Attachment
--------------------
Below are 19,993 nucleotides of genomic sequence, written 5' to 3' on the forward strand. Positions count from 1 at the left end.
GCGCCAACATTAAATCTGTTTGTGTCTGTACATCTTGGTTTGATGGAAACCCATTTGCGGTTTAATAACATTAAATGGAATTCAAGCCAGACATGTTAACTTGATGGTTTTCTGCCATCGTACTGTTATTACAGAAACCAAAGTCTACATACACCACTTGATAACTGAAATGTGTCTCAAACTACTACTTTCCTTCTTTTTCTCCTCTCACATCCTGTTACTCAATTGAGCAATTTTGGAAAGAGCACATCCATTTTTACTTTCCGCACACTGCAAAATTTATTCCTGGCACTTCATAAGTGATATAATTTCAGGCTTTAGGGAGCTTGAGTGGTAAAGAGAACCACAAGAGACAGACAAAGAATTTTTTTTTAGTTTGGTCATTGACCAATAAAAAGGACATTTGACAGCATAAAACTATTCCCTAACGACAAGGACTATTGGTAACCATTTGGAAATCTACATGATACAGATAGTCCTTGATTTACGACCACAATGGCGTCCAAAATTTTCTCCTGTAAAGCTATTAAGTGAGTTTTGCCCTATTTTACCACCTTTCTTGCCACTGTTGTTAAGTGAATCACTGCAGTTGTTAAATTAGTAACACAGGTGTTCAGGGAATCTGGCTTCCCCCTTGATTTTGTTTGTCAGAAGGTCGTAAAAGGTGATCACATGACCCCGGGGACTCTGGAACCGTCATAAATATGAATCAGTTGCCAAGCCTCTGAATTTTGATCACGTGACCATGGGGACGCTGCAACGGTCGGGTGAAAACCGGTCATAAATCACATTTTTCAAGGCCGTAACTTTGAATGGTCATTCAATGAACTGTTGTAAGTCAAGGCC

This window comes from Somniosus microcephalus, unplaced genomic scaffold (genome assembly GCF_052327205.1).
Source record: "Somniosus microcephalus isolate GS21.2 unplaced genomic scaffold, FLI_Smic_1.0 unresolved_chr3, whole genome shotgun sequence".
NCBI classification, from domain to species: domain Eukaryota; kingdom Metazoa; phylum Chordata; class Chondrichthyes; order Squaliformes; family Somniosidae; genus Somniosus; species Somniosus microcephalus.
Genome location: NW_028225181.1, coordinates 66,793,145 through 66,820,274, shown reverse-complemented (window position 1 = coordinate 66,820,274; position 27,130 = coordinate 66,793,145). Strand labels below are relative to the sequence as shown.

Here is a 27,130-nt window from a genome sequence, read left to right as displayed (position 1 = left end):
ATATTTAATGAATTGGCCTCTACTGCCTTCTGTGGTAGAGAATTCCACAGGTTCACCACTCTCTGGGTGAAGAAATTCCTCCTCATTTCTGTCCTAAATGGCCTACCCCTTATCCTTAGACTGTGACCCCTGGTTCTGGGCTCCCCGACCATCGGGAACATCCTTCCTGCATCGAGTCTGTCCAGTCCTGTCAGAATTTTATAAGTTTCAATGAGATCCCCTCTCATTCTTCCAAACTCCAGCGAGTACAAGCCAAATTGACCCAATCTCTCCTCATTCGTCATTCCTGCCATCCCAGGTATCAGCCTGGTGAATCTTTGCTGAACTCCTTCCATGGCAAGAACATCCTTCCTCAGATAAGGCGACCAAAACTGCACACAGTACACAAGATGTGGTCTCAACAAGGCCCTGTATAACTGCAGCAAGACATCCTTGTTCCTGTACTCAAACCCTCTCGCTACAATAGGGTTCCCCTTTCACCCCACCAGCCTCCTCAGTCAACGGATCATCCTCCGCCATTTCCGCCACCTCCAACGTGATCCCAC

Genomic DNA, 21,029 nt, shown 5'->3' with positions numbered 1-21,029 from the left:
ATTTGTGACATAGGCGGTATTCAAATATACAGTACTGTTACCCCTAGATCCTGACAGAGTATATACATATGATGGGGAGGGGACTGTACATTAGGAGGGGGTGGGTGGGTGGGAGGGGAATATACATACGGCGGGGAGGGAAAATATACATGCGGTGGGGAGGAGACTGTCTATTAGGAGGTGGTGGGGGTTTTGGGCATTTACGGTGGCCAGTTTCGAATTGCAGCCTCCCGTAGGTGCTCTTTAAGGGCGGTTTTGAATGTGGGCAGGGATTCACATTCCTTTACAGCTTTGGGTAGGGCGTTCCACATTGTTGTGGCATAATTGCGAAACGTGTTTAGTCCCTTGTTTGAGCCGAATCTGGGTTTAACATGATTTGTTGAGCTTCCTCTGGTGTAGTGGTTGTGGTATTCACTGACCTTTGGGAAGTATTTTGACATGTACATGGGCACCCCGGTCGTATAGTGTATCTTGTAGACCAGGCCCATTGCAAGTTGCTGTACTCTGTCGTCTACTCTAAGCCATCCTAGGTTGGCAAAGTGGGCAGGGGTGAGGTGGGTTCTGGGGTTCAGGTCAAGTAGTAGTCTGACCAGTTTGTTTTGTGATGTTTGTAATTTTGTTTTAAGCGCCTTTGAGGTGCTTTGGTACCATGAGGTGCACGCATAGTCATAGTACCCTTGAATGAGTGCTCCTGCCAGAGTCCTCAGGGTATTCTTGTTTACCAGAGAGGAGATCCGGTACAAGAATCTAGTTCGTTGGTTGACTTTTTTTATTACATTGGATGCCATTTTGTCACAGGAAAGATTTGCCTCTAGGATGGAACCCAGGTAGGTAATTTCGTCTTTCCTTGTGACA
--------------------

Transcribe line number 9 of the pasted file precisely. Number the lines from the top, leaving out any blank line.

Genomic DNA, 21,029 nt, shown 5'->3' with positions numbered 1-21,029 from the left: